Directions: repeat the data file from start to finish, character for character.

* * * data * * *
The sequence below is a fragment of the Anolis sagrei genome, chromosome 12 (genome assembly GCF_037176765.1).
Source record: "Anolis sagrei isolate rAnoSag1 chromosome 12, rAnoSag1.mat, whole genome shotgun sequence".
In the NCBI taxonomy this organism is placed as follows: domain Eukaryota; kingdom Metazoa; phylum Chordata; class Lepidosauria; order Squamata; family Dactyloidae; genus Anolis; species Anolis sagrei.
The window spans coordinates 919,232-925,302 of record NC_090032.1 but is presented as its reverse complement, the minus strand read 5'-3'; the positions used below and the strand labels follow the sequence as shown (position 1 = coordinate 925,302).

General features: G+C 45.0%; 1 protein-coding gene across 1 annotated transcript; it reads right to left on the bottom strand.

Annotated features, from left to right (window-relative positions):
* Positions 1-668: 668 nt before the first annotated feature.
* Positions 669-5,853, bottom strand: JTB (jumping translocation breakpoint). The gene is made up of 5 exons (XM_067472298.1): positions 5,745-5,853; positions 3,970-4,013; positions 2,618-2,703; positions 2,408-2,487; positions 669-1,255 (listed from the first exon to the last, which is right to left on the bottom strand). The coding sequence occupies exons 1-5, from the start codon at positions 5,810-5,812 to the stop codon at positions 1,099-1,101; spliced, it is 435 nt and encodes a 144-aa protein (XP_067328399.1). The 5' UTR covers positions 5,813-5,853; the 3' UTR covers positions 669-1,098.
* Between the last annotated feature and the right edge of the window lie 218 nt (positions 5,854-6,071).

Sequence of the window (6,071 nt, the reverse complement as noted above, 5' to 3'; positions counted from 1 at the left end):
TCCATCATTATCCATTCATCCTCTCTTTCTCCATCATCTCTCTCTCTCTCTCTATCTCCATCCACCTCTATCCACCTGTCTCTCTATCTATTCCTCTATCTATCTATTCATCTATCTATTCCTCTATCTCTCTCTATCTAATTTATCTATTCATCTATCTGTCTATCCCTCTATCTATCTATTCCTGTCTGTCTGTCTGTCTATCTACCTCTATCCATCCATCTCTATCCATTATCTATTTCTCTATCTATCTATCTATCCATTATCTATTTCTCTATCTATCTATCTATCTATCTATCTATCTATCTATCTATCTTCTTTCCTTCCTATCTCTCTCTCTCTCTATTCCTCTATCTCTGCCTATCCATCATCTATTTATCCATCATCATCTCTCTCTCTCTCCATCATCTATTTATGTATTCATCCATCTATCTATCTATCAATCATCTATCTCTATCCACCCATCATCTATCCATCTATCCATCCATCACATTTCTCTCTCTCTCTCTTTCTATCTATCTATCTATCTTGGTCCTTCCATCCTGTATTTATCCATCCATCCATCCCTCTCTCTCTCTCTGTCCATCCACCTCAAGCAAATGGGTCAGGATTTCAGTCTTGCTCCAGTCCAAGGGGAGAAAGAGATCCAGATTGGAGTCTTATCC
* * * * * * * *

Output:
The sequence below is a fragment of the Anolis sagrei genome, chromosome 12 (genome assembly GCF_037176765.1).
Source record: "Anolis sagrei isolate rAnoSag1 chromosome 12, rAnoSag1.mat, whole genome shotgun sequence".
In the NCBI taxonomy this organism is placed as follows: domain Eukaryota; kingdom Metazoa; phylum Chordata; class Lepidosauria; order Squamata; family Dactyloidae; genus Anolis; species Anolis sagrei.
The window spans coordinates 919,232-925,302 of record NC_090032.1 but is presented as its reverse complement, the minus strand read 5'-3'; the positions used below and the strand labels follow the sequence as shown (position 1 = coordinate 925,302).

General features: G+C 45.0%; 1 protein-coding gene across 1 annotated transcript; it reads right to left on the bottom strand.

Annotated features, from left to right (window-relative positions):
* Positions 1-668: 668 nt before the first annotated feature.
* Positions 669-5,853, bottom strand: JTB (jumping translocation breakpoint). The gene is made up of 5 exons (XM_067472298.1): positions 5,745-5,853; positions 3,970-4,013; positions 2,618-2,703; positions 2,408-2,487; positions 669-1,255 (listed from the first exon to the last, which is right to left on the bottom strand). The coding sequence occupies exons 1-5, from the start codon at positions 5,810-5,812 to the stop codon at positions 1,099-1,101; spliced, it is 435 nt and encodes a 144-aa protein (XP_067328399.1). The 5' UTR covers positions 5,813-5,853; the 3' UTR covers positions 669-1,098.
* Between the last annotated feature and the right edge of the window lie 218 nt (positions 5,854-6,071).

Sequence of the window (6,071 nt, the reverse complement as noted above, 5' to 3'; positions counted from 1 at the left end):
TCCATCATTATCCATTCATCCTCTCTTTCTCCATCATCTCTCTCTCTCTCTCTATCTCCATCCACCTCTATCCACCTGTCTCTCTATCTATTCCTCTATCTATCTATTCATCTATCTATTCCTCTATCTCTCTCTATCTAATTTATCTATTCATCTATCTGTCTATCCCTCTATCTATCTATTCCTGTCTGTCTGTCTGTCTATCTACCTCTATCCATCCATCTCTATCCATTATCTATTTCTCTATCTATCTATCTATCCATTATCTATTTCTCTATCTATCTATCTATCTATCTATCTATCTATCTATCTATCTTCTTTCCTTCCTATCTCTCTCTCTCTCTATTCCTCTATCTCTGCCTATCCATCATCTATTTATCCATCATCATCTCTCTCTCTCTCCATCATCTATTTATGTATTCATCCATCTATCTATCTATCAATCATCTATCTCTATCCACCCATCATCTATCCATCTATCCATCCATCACATTTCTCTCTCTCTCTCTTTCTATCTATCTATCTATCTTGGTCCTTCCATCCTGTATTTATCCATCCATCCATCCCTCTCTCTCTCTCTGTCCATCCACCTCAAGCAAATGGGTCAGGATTTCAGTCTTGCTCCAGTCCAAGGGGAGAAAGAGATCCAGATTGGAGTCTTATCC